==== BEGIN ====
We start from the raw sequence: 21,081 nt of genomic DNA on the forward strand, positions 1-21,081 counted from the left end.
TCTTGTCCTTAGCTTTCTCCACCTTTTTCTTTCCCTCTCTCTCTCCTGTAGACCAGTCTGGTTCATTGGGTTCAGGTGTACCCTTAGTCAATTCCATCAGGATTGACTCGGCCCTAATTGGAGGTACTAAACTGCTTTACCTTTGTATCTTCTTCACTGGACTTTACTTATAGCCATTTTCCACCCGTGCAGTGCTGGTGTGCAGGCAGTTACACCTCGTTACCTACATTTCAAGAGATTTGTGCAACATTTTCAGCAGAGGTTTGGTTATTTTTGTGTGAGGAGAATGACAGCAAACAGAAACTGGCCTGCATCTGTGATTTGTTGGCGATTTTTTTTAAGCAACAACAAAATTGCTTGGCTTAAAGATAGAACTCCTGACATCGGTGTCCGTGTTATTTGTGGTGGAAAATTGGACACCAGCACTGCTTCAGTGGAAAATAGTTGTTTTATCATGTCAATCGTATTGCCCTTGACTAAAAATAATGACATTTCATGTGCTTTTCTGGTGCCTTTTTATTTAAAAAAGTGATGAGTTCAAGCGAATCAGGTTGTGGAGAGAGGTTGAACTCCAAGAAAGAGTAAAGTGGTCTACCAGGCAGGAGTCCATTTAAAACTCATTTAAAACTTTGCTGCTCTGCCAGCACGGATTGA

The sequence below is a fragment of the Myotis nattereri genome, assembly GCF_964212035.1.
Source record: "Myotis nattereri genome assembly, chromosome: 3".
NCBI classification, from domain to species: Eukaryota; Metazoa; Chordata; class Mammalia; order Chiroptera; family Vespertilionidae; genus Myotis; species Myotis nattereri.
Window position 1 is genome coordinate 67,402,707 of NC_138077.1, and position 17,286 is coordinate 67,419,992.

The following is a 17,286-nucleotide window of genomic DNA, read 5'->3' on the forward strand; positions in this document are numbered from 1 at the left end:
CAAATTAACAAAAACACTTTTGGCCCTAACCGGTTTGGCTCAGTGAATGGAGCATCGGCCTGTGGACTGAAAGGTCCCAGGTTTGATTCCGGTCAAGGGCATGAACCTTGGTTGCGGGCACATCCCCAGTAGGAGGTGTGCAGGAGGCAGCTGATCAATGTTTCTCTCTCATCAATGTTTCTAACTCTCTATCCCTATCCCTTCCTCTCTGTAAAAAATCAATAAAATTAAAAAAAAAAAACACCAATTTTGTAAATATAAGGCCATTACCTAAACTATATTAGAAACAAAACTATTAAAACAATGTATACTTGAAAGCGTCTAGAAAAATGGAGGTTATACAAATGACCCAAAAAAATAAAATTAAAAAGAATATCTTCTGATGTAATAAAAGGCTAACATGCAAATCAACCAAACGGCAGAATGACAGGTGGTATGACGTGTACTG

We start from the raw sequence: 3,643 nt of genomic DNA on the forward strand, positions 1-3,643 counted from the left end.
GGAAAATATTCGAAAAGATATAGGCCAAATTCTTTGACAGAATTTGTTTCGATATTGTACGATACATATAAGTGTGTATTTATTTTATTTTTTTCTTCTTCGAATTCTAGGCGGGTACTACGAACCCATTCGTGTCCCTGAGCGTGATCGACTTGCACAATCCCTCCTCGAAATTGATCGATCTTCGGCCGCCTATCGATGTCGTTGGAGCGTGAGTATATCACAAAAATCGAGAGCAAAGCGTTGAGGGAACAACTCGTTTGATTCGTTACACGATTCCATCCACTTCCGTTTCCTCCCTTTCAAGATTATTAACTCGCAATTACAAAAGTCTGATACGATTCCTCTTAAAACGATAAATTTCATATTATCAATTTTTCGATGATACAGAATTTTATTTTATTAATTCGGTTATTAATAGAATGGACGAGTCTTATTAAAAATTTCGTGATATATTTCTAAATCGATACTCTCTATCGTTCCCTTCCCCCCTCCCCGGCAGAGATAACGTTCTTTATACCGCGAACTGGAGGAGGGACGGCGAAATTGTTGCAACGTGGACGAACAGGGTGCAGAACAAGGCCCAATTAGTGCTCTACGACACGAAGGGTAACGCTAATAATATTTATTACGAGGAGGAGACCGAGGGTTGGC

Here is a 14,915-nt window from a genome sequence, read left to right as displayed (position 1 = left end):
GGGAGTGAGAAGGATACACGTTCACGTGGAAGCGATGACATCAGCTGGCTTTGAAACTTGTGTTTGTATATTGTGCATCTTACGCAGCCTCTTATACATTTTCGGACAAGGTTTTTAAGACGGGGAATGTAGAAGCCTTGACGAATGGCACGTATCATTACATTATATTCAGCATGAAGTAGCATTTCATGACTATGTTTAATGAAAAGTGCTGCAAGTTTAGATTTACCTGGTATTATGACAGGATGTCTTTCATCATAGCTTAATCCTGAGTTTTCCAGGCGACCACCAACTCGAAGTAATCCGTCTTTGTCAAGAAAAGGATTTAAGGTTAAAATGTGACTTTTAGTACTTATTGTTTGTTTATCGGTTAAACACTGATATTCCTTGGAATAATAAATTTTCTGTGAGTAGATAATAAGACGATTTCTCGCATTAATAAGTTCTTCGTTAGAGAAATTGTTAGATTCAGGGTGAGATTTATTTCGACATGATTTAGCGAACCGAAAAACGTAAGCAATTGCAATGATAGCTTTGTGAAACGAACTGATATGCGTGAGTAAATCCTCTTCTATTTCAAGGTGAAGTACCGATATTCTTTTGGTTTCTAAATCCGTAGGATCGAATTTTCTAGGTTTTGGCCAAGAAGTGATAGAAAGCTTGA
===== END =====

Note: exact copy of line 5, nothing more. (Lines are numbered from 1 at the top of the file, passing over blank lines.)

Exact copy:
NCBI classification, from domain to species: Eukaryota; Metazoa; Chordata; class Mammalia; order Chiroptera; family Vespertilionidae; genus Myotis; species Myotis nattereri.